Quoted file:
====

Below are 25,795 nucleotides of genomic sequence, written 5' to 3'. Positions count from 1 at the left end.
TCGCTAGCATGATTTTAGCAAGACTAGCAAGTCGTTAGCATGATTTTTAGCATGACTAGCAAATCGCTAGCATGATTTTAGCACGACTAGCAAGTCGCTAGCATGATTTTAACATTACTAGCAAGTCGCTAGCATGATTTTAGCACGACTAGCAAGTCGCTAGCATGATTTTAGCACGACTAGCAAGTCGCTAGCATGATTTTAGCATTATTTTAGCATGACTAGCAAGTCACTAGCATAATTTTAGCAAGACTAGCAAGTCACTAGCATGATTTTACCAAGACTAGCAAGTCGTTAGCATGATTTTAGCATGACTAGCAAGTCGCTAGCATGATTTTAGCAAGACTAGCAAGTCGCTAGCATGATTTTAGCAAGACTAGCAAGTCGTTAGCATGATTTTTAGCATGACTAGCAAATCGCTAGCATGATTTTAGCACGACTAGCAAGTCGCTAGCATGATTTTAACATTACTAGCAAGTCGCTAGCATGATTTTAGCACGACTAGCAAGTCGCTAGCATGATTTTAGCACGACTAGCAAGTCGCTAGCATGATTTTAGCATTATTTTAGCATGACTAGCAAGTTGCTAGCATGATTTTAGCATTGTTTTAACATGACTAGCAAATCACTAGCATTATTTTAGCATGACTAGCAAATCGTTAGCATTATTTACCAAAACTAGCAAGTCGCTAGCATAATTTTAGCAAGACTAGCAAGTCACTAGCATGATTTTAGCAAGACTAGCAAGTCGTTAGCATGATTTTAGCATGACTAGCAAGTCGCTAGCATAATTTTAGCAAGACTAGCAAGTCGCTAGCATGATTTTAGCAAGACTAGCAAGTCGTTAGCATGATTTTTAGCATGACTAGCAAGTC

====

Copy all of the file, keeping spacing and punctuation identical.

Below are 25,795 nucleotides of genomic sequence, written 5' to 3'. Positions count from 1 at the left end.
TCGCTAGCATGATTTTAGCAAGACTAGCAAGTCGTTAGCATGATTTTTAGCATGACTAGCAAATCGCTAGCATGATTTTAGCACGACTAGCAAGTCGCTAGCATGATTTTAACATTACTAGCAAGTCGCTAGCATGATTTTAGCACGACTAGCAAGTCGCTAGCATGATTTTAGCACGACTAGCAAGTCGCTAGCATGATTTTAGCATTATTTTAGCATGACTAGCAAGTCACTAGCATAATTTTAGCAAGACTAGCAAGTCACTAGCATGATTTTACCAAGACTAGCAAGTCGTTAGCATGATTTTAGCATGACTAGCAAGTCGCTAGCATGATTTTAGCAAGACTAGCAAGTCGCTAGCATGATTTTAGCAAGACTAGCAAGTCGTTAGCATGATTTTTAGCATGACTAGCAAATCGCTAGCATGATTTTAGCACGACTAGCAAGTCGCTAGCATGATTTTAACATTACTAGCAAGTCGCTAGCATGATTTTAGCACGACTAGCAAGTCGCTAGCATGATTTTAGCACGACTAGCAAGTCGCTAGCATGATTTTAGCATTATTTTAGCATGACTAGCAAGTTGCTAGCATGATTTTAGCATTGTTTTAACATGACTAGCAAATCACTAGCATTATTTTAGCATGACTAGCAAATCGTTAGCATTATTTACCAAAACTAGCAAGTCGCTAGCATAATTTTAGCAAGACTAGCAAGTCACTAGCATGATTTTAGCAAGACTAGCAAGTCGTTAGCATGATTTTAGCATGACTAGCAAGTCGCTAGCATAATTTTAGCAAGACTAGCAAGTCGCTAGCATGATTTTAGCAAGACTAGCAAGTCGTTAGCATGATTTTTAGCATGACTAGCAAGTC